Mayor Bloomberg Leaning Towards Smoking Ban in Parks & Beaches

By ACSH Staff — Jul 07, 2010
Today s New York Times reports that Mayor Michael Bloomberg wants to ban smoking in City parks and beaches. Among the goals he hopes to achieve with such a ban is reducing health risks associated with second hand smoke. His health commissioner, Dr. Thomas Farley, cites a New York City-funded study claiming that 57 percent of non-smoking New York City adults, compared to 45 percent nationally, tested positive for the presence of cotinine in their blood.

Today s New York Times reports that Mayor Michael Bloomberg wants to ban smoking in City parks and beaches. Among the goals he hopes to achieve with such a ban is reducing health risks associated with second hand smoke. His health commissioner, Dr. Thomas Farley, cites a New York City-funded study claiming that 57 percent of non-smoking New York City adults, compared to 45 percent nationally, tested positive for the presence of cotinine in their blood. Cotinine is a substance whose presence in the blood stream is an indicator of cigarette smoking. Bloomberg also justifies such a ban with the potential cost savings from reduced littering, along with the testimonies of residents who complain that they do not want to inhale the smoke.

When asked why he wants to ban smoking in all public spaces, Bloomberg replies It s in the open air, but the air wafts in your direction.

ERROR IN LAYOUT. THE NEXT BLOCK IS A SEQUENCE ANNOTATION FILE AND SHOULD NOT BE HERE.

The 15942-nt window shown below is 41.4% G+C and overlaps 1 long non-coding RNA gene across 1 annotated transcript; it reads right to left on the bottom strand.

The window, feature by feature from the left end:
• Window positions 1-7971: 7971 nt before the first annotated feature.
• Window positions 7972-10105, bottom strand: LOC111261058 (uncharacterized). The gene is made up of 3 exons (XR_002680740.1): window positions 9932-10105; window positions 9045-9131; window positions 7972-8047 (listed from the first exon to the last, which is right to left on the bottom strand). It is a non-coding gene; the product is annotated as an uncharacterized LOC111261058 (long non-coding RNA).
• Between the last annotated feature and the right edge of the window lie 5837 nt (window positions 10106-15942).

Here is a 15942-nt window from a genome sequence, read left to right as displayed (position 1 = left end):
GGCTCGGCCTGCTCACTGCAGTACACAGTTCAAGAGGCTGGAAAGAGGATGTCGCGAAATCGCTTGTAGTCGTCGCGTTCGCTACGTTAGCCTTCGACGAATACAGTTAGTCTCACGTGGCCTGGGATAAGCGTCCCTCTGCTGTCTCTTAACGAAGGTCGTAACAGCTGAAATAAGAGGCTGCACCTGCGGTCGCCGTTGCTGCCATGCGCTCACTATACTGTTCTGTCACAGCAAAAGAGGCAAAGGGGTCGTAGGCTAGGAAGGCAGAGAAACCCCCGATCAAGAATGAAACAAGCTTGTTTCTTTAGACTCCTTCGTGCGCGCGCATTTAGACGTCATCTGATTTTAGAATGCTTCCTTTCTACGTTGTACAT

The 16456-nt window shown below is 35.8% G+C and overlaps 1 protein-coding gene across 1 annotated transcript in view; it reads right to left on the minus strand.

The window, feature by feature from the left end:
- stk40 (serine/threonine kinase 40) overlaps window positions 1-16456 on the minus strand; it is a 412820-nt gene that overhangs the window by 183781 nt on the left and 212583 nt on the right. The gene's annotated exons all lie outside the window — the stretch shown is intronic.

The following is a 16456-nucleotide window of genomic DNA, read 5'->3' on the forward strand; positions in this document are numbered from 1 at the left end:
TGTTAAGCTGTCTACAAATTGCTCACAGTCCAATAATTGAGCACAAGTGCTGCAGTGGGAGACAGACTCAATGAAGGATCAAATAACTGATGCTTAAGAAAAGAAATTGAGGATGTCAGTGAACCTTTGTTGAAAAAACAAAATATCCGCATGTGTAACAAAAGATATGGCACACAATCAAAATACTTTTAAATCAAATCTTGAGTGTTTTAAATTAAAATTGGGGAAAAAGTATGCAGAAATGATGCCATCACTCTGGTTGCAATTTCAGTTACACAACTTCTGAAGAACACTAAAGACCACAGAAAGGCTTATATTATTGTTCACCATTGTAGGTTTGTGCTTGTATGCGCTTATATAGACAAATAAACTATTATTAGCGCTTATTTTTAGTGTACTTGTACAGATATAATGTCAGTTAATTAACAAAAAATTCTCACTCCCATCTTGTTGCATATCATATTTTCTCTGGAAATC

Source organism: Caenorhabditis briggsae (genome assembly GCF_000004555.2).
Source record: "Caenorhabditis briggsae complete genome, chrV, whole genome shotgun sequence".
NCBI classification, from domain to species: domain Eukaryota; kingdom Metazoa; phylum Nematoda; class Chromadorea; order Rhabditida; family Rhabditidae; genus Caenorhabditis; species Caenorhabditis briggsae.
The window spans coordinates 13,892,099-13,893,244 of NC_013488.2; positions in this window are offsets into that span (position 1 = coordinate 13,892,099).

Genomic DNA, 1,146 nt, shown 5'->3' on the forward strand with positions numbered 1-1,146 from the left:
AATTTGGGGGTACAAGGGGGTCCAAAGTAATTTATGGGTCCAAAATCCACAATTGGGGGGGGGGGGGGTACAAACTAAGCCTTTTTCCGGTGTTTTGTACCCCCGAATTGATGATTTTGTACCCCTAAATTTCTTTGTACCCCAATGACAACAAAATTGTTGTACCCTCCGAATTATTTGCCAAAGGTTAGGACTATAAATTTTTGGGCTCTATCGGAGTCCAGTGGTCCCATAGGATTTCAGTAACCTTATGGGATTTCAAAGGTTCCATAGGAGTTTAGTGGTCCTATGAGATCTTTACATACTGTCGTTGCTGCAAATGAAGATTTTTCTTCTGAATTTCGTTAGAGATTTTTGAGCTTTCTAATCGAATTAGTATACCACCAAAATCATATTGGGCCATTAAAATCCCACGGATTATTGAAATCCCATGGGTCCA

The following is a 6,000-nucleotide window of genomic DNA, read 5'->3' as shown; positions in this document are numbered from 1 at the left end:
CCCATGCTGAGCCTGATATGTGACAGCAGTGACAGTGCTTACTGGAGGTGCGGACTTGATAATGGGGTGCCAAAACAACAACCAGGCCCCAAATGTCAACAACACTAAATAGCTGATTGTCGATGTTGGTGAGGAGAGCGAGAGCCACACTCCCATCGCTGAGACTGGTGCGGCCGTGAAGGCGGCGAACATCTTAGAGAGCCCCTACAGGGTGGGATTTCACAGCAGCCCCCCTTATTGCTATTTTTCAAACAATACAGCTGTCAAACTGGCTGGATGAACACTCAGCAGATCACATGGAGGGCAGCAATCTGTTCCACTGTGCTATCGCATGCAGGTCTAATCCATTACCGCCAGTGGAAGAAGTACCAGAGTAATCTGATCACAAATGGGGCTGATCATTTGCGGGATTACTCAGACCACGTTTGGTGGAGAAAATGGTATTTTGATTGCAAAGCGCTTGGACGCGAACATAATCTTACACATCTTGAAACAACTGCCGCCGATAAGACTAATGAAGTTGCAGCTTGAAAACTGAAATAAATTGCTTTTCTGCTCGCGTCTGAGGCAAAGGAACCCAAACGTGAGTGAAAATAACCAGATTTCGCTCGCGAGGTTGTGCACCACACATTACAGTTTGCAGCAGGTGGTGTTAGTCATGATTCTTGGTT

ACSH's Jeff Stier argues that Bloomberg and his staff undermine and distort the science on the health effects of second hand smoke in open areas by using the cotinine study as grounds for the ban. Sure, you will smell the smoke, and it can be offensive, but just because you can detect transient levels of cigarette byproduct in the body does not mean that person is going to be harmed nor that the exposure came from a City park or beach.

Stier questions whether the littering argument is sufficient for banning smoking in parks and beaches. Sure, people should not litter, but why not let people smoke in public parks and simply enforce littering fines? If the Mayor wants to argue that this is a quality of life issue, he should argue it on those grounds, and win or lose based on the merits of the arguments, rather than hyped-up second hand smoke claims.

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